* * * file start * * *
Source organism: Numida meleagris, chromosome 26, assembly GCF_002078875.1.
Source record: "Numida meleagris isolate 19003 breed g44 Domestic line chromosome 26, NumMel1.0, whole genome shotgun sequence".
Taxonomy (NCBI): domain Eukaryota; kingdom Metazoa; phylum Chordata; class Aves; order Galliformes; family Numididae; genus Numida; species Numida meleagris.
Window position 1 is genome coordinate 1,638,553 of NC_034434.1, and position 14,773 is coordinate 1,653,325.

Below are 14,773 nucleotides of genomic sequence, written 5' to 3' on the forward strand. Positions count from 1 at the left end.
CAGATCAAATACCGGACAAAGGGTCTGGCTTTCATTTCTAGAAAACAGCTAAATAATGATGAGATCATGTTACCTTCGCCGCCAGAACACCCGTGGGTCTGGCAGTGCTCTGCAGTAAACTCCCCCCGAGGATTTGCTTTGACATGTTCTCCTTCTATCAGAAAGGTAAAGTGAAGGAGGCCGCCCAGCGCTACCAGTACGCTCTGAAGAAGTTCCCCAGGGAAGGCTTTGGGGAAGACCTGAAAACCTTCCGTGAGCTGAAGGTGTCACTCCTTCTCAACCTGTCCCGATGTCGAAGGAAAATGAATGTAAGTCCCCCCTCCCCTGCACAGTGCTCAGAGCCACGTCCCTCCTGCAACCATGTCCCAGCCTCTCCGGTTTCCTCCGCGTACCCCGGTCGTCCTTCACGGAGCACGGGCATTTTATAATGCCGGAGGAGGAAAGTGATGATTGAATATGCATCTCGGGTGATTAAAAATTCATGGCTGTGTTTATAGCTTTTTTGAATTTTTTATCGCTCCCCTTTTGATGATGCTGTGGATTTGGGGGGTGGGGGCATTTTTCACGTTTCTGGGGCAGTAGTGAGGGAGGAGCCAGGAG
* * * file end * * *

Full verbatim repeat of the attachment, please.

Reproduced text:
Source organism: Numida meleagris, chromosome 26, assembly GCF_002078875.1.
Source record: "Numida meleagris isolate 19003 breed g44 Domestic line chromosome 26, NumMel1.0, whole genome shotgun sequence".
Taxonomy (NCBI): domain Eukaryota; kingdom Metazoa; phylum Chordata; class Aves; order Galliformes; family Numididae; genus Numida; species Numida meleagris.
Window position 1 is genome coordinate 1,638,553 of NC_034434.1, and position 14,773 is coordinate 1,653,325.

Below are 14,773 nucleotides of genomic sequence, written 5' to 3' on the forward strand. Positions count from 1 at the left end.
CAGATCAAATACCGGACAAAGGGTCTGGCTTTCATTTCTAGAAAACAGCTAAATAATGATGAGATCATGTTACCTTCGCCGCCAGAACACCCGTGGGTCTGGCAGTGCTCTGCAGTAAACTCCCCCCGAGGATTTGCTTTGACATGTTCTCCTTCTATCAGAAAGGTAAAGTGAAGGAGGCCGCCCAGCGCTACCAGTACGCTCTGAAGAAGTTCCCCAGGGAAGGCTTTGGGGAAGACCTGAAAACCTTCCGTGAGCTGAAGGTGTCACTCCTTCTCAACCTGTCCCGATGTCGAAGGAAAATGAATGTAAGTCCCCCCTCCCCTGCACAGTGCTCAGAGCCACGTCCCTCCTGCAACCATGTCCCAGCCTCTCCGGTTTCCTCCGCGTACCCCGGTCGTCCTTCACGGAGCACGGGCATTTTATAATGCCGGAGGAGGAAAGTGATGATTGAATATGCATCTCGGGTGATTAAAAATTCATGGCTGTGTTTATAGCTTTTTTGAATTTTTTATCGCTCCCCTTTTGATGATGCTGTGGATTTGGGGGGTGGGGGCATTTTTCACGTTTCTGGGGCAGTAGTGAGGGAGGAGCCAGGAG